Thursday, November 14, 2013

Milk Cooling- It’s So Important!

I have been asked why I cool my milk in an ice water bath inside my fridge.  Well, simply, it's the fastest way to get milk cooled that I have available to me, and having the ice water bath inside the fridge makes it so I don't have to remember to transfer the milk to the fridge after it is cooled.  It takes up a fair amount of space in the milk fridge, but having quickly cooled milk is essential to the best quality raw milk.  The speed at which milk is cooled can have a great effect on how long it lasts and how good it tastes.  I want the milk from my cow to last at least a week, if not longer, and to taste excellent.  When I first started home dairying, I had goats and cows, and came across this excellent resource in one of my goat milk cheesemaking books.  It has since been published online, and so I decided to share the link here.  

Milk Cooling- It’s So Important!

And here it is, cut and paste:

Are you getting good grades when it comes to cooling your home milk supply? One of the most important factors in great quality milk is how quickly the milk is cooled.

Milk is perfect medium for bacteria (that’s why it works so well for cheesemaking).  Unless you are doing a good job of cooling the milk to slow down the development of harmful bacteria, they can be multiplying by the millions. This is even more important if you are using your milk raw. Pasteurizing the milk kills E Coli as well as many other harmful bacteria.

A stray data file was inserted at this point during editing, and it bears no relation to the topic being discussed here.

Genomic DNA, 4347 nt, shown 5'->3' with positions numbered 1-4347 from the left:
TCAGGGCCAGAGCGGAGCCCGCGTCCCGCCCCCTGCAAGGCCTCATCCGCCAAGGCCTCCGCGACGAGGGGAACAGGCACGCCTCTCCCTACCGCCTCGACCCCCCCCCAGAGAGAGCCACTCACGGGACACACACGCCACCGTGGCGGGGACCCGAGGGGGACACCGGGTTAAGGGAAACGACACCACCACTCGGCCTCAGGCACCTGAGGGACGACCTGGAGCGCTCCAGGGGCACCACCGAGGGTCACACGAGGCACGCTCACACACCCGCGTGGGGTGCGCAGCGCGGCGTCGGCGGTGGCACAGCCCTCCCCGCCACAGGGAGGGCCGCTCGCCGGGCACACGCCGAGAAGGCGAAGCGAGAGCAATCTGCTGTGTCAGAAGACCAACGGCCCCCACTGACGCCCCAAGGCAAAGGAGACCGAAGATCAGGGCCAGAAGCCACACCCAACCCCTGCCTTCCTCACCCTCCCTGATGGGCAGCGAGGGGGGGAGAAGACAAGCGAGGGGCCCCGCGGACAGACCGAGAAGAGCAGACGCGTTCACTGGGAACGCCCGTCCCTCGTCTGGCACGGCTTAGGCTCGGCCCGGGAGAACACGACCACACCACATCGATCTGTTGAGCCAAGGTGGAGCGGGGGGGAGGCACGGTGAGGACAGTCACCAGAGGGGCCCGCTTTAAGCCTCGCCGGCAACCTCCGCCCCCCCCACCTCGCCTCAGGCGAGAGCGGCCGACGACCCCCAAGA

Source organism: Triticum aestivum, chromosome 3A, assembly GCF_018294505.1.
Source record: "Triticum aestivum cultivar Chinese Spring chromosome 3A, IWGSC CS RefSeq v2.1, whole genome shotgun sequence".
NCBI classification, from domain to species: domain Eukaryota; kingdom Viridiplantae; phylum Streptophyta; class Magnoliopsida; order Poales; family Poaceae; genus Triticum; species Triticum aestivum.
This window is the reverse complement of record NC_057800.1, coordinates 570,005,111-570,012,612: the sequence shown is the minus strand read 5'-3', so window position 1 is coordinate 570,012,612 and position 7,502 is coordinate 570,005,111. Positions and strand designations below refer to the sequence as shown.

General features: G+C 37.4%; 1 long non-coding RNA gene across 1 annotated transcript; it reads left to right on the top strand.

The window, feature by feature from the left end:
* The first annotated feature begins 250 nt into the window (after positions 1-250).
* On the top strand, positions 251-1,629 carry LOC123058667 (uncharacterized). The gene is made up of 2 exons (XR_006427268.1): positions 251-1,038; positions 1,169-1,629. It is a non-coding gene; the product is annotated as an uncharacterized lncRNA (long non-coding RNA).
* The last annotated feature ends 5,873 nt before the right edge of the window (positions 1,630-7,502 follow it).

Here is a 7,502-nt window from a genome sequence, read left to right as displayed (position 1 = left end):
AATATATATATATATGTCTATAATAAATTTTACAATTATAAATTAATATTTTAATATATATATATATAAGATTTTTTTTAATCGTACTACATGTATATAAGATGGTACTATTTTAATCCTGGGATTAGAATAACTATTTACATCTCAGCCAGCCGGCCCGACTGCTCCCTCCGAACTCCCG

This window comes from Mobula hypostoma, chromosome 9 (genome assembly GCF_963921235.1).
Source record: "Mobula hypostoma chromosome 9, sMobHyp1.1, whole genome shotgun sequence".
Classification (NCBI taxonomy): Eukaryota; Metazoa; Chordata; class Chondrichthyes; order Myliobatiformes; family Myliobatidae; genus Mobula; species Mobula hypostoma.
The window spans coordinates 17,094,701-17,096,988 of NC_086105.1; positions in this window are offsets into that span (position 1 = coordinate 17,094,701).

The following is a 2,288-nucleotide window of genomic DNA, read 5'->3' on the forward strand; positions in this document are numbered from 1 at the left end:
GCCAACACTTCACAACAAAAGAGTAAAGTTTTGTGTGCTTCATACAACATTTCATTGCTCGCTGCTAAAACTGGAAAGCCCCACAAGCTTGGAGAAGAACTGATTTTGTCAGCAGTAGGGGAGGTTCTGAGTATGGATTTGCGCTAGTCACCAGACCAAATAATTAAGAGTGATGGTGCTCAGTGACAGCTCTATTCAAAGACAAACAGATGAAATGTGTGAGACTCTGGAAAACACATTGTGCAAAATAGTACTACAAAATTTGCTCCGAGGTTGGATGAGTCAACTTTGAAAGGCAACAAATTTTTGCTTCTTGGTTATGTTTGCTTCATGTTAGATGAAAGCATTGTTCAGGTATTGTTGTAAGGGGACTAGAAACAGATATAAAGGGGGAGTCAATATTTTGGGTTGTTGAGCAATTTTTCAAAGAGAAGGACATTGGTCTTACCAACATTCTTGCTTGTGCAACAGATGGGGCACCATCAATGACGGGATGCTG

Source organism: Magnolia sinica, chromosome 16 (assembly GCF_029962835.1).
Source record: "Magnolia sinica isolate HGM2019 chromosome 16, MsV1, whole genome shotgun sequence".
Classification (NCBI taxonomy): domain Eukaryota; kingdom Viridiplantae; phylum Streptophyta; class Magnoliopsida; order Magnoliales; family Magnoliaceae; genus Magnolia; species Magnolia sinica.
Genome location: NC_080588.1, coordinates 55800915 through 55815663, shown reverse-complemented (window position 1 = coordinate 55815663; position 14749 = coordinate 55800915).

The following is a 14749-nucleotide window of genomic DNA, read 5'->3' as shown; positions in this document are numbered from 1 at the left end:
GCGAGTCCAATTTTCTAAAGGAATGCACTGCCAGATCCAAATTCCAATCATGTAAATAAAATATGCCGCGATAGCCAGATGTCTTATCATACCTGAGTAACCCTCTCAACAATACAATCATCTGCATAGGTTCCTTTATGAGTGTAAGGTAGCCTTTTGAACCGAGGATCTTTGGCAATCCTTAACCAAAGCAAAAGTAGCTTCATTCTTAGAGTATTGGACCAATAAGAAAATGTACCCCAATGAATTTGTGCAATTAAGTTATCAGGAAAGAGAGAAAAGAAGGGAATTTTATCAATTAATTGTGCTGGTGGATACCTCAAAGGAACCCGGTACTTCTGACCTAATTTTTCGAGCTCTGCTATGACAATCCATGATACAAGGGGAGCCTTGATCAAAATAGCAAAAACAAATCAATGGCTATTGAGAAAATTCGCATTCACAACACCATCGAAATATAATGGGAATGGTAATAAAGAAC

How close to Grade A are your milk cooling practices?  Many of you have various ways of handling your milk and think you are doing a good job.  Have you taken the temperature of your milk to be sure that it is getting cooled quickly?

If you are at least a Grade B give yourself a pat on the back.  This rating is very good for home use.  Most of us cannot meet Grade A standards without the use of commercial coolers.

I did some milk cooling testing to find out just how quickly each method cooled the milk.  Below are the results.

Grade A:

The milk is placed in bulk cooling tanks, which are refrigerated, and the milk is quickly cooled while being stirred.  This method assures the milk will be at 40 degrees in less than 30 minutes.  Usually it is at the temperature instantly then held to just above freezing.

Grade B:

Milk is placed into containers small enough to place into tubs or a sink of ice water.  This is acceptable for home use.  This method cooled the milk to 48 degrees in 30 minutes, 42 degrees in 60 minutes and 40 degrees in 90 minutes.  Results would be considerably better if some form of stirring the milk could be used to speed up the cooling.  Using a home pasteurizer would do an excellent job too.

Grade C:

Milk is placed in a small container and placed in a sink of very cold water with the water being changed 2-3 times during the cooling process.  Water temperature from our well here in Michigan comes out at 50 degrees.  If you live in an area where the water comes from the faucet even warmer, this would not be a great method to use.  The milk would only get as cool as the water.

Grade D: